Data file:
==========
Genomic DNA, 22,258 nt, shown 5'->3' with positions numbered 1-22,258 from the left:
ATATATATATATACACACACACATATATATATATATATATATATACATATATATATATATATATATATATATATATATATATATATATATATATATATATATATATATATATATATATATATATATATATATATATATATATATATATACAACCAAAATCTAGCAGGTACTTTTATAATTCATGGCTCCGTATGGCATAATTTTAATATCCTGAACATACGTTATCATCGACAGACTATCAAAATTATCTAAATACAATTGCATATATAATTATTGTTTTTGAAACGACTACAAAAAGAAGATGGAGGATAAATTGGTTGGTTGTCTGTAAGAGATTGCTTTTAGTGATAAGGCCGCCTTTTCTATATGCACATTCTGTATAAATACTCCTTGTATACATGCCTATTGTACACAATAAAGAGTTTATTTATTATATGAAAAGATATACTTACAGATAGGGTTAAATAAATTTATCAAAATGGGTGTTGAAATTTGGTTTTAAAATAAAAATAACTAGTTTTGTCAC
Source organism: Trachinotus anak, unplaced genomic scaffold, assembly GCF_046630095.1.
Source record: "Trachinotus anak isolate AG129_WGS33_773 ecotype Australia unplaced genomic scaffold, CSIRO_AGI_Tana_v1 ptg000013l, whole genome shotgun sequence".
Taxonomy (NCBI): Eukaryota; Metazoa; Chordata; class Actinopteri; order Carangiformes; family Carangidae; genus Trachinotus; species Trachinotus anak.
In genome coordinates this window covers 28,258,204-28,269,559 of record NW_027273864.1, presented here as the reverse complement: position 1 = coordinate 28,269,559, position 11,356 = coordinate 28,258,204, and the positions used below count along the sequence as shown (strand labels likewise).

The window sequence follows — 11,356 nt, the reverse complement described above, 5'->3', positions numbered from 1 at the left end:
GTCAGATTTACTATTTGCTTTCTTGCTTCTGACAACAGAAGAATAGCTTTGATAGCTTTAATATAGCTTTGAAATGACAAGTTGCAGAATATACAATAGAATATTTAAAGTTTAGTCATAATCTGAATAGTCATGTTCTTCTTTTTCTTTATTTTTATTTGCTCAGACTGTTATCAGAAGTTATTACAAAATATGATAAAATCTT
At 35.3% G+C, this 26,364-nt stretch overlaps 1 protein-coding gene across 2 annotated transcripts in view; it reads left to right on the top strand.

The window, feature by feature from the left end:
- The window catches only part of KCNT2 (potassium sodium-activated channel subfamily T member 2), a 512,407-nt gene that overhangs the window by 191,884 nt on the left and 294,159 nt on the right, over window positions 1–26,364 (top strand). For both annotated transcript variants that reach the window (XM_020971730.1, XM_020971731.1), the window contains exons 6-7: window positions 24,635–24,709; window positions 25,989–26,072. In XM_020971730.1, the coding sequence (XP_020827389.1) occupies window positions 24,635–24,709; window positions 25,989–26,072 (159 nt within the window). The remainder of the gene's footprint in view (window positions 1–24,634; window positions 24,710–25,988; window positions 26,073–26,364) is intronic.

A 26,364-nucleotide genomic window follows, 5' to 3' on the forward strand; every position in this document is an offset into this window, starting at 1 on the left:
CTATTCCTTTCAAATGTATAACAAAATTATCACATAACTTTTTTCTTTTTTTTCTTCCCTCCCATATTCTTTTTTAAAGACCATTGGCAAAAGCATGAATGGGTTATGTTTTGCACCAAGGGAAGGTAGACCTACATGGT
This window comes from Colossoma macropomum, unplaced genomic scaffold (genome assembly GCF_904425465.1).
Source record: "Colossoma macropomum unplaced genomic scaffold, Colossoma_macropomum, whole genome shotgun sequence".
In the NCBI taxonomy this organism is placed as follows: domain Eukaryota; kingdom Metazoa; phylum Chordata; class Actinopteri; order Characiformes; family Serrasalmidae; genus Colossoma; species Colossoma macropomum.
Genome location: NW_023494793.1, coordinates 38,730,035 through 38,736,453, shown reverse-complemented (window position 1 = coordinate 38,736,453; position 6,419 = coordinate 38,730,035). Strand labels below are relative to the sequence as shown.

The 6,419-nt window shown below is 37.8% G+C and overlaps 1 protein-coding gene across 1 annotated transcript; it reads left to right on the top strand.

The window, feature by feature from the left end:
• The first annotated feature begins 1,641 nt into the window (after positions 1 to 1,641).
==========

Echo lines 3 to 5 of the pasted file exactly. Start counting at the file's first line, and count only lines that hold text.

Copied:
Source organism: Trachinotus anak, unplaced genomic scaffold, assembly GCF_046630095.1.
Source record: "Trachinotus anak isolate AG129_WGS33_773 ecotype Australia unplaced genomic scaffold, CSIRO_AGI_Tana_v1 ptg000013l, whole genome shotgun sequence".
Taxonomy (NCBI): Eukaryota; Metazoa; Chordata; class Actinopteri; order Carangiformes; family Carangidae; genus Trachinotus; species Trachinotus anak.